Every year has its challenges. Some are dry like 1980; some wet like 2014; some memorable because of programs like payment-in-kind in 1983; and others because of dollar-plus cotton.
Cotton industry leaders hope 2016 won’t become the year of the “washout” when large numbers of growers simply could not continue to battle low prices, high input costs and herbicide-resistant weeds like Palmer amaranth.
These are difficult times for all producers. Commodity prices are depressed with some half where they were two years ago. Most years one or two crops are priced more attractively than others. In 2016, all are depressed.
The outlook is more challenging for cotton producers and their communities because of changes to the farm bill. Cotton is no longer a program crop after Brazil won a case challenging U.S. cotton subsidies before the World Trade Organization.
Cotton is no longer a program crop after Brazil complained to the World Trade Organization the U.S. was illegally subsidizing its cotton producers.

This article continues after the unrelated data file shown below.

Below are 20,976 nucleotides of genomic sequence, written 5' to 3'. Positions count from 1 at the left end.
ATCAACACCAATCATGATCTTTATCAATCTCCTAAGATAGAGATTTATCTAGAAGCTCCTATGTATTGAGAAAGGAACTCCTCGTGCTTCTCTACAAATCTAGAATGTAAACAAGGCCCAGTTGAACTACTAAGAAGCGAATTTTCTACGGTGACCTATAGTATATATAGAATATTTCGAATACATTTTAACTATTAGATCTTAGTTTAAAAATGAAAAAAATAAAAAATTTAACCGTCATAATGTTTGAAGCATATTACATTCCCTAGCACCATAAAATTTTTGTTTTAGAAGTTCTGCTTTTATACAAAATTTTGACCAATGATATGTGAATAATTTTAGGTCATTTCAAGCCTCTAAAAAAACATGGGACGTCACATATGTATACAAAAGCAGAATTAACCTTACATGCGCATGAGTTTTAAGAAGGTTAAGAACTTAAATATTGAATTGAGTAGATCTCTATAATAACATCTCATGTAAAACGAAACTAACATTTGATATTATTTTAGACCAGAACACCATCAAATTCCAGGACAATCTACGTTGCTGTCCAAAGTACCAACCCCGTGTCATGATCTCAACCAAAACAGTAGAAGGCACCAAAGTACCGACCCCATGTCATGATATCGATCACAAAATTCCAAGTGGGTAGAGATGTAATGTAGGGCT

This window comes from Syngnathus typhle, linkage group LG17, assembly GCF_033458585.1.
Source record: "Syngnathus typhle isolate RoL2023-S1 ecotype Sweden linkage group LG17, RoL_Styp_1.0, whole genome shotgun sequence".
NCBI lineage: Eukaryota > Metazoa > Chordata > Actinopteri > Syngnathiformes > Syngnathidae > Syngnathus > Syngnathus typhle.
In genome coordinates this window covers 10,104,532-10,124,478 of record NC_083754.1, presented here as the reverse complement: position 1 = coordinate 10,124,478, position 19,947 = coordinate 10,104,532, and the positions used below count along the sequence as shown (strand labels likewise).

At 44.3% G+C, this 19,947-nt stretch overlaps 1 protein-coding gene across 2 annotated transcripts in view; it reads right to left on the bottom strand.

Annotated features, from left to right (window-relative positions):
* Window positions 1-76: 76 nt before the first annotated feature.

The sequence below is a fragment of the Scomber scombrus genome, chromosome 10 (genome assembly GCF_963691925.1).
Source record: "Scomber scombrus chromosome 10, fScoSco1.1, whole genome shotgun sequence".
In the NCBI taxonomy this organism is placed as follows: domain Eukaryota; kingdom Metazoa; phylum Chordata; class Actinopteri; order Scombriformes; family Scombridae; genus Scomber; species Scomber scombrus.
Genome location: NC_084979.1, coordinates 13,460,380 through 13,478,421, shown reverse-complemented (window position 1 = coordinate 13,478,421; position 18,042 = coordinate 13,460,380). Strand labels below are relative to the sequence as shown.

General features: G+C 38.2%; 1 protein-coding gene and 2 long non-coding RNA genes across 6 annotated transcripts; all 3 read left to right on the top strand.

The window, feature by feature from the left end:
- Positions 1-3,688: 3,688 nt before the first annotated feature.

Cotton growers cannot participate in the agricultural risk coverage (ARC) or price loss coverage (PLC) programs other producers enjoy. They have the Stacked Income Protection Plan, which is a voluntary, crop-insurance-based program. STAX does not convey a universal level of protection. If you don’t buy it, you can’t benefit if it doesn’t trigger.
The irony is U.S. prices could be higher if China and India were not subsidizing their cotton producers much more heavily than the U.S. did. The WTO has turned a blind eye to those because China and India are “developing” countries even though China now has the second largest economy in the world.
Another irony is the low cotton prices continue to push many southern growers into corn, soybeans and now grain sorghum, helping create surpluses in those crops, which keep their prices depressed.
National Cotton Council leaders have a novel approach for providing assistance to growers and rural communities. Cotton is also a food crop, and they’ve asked Agriculture Secretary Tom Vilsack to declare cottonseed “an other oilseed,” making producers eligible for the farm bill’s oilseed program.
Cottonseed competes with soy, rapeseed and other oilseeds both in the vegetable oil and protein markets. So there’s linkage between them.
The question now is whether the secretary will help these farmers or let them be washed out of farming in what promises to be a very difficult year.
For more on cotton as an oilseed go to www.cotton.org.